Book Image

Game Physics Cookbook

By : Gabor Szauer
Book Image

Game Physics Cookbook

By: Gabor Szauer

Overview of this book

Physics is really important for game programmers who want to add realism and functionality to their games. Collision detection in particular is a problem that affects all game developers, regardless of the platform, engine, or toolkit they use. This book will teach you the concepts and formulas behind collision detection. You will also be taught how to build a simple physics engine, where Rigid Body physics is the main focus, and learn about intersection algorithms for primitive shapes. You’ll begin by building a strong foundation in mathematics that will be used throughout the book. We’ll guide you through implementing 2D and 3D primitives and show you how to perform effective collision tests for them. We then pivot to one of the harder areas of game development—collision detection and resolution. Further on, you will learn what a Physics engine is, how to set up a game window, and how to implement rendering. We’ll explore advanced physics topics such as constraint solving. You’ll also find out how to implement a rudimentary physics engine, which you can use to build an Angry Birds type of game or a more advanced game. By the end of the book, you will have implemented all primitive and some advanced collision tests, and you will be able to read on geometry and linear Algebra formulas to take forward to your own games!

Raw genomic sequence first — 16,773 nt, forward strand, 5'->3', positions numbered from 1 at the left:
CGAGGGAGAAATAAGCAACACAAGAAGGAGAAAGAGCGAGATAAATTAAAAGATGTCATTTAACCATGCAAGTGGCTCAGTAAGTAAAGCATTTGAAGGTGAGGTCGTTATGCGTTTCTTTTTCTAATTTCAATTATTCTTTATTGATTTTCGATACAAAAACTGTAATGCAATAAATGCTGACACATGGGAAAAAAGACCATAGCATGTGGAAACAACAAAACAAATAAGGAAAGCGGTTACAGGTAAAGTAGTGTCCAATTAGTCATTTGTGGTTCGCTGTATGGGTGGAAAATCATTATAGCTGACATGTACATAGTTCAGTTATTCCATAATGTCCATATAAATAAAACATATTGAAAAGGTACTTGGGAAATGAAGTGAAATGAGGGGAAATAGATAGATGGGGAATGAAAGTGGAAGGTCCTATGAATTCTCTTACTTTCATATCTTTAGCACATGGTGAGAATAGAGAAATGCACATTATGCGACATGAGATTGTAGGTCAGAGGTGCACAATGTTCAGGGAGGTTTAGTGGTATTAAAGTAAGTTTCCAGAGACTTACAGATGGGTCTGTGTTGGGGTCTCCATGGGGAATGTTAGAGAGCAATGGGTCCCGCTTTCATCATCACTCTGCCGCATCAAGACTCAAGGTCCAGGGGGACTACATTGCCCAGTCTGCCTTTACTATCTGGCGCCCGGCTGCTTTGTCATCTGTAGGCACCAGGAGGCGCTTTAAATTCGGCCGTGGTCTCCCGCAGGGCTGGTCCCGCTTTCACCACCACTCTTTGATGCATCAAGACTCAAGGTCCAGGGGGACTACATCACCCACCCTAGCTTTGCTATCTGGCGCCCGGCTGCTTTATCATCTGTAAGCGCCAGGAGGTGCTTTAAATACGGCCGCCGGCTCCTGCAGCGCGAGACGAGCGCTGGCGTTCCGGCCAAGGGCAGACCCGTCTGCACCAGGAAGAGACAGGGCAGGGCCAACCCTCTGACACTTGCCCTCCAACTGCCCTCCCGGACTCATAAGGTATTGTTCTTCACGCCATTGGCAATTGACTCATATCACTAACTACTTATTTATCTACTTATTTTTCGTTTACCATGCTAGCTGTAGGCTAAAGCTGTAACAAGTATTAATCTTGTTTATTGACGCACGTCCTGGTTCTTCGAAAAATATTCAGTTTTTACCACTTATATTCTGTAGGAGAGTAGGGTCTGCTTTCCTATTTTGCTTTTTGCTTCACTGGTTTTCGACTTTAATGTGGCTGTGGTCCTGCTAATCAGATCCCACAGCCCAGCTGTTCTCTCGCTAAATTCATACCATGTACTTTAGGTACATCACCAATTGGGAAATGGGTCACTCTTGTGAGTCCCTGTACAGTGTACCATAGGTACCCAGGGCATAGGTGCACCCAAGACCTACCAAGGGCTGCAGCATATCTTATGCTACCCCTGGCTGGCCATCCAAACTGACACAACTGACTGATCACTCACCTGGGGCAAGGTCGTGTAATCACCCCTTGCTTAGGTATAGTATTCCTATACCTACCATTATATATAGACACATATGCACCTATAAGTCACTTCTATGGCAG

Table of Contents (27 chapters)
Game Physics Cookbook
About the Author
About the Reviewer
Customer Feedback

Raycast Triangle

Raycasting against a triangle is a three step process:

  1. Create a plane from the three points of the triangle

  2. Raycast against that plane

  3. Check if the Raycast result is inside the triangle

We already have functions to implement this entire process. The FromTriangle function will create a plane from the triangle. We already have a Raycast function that casts a ray against a plane. We also have a PointInTriangle function.

We can improve the performance of the Raycast by using barycentric coordinates instead of the existing PointInTriangle test. Barycentric coordinates are a way to represent the position of a point relative to a triangle.

Getting ready

We are going to implement a new function, Barycentric. This new function will return the barycentric coordinates of a point with respect to a triangle. We will use this new function, along with the existing FromTriangle and Raycast functions created in Chapter 10, 3D Line Intersections to make a new Raycast against triangle function.